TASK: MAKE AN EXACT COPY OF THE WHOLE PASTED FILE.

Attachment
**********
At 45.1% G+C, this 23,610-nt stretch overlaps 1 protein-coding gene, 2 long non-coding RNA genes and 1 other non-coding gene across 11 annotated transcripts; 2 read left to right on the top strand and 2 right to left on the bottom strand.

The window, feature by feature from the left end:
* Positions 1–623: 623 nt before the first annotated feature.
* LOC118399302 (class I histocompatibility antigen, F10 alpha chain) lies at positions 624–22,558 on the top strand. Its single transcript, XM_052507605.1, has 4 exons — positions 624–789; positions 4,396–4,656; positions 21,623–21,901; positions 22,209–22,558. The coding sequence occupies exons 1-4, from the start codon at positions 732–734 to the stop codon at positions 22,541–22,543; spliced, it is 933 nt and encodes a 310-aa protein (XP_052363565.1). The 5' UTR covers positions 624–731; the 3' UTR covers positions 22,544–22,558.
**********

At 45.1% G+C, this 23,610-nt stretch overlaps 1 protein-coding gene, 2 long non-coding RNA genes and 1 other non-coding gene across 11 annotated transcripts; 2 read left to right on the top strand and 2 right to left on the bottom strand.

The window, feature by feature from the left end:
* Positions 1–623: 623 nt before the first annotated feature.
* LOC118399302 (class I histocompatibility antigen, F10 alpha chain) lies at positions 624–22,558 on the top strand. Its single transcript, XM_052507605.1, has 4 exons — positions 624–789; positions 4,396–4,656; positions 21,623–21,901; positions 22,209–22,558. The coding sequence occupies exons 1-4, from the start codon at positions 732–734 to the stop codon at positions 22,541–22,543; spliced, it is 933 nt and encodes a 310-aa protein (XP_052363565.1). The 5' UTR covers positions 624–731; the 3' UTR covers positions 22,544–22,558.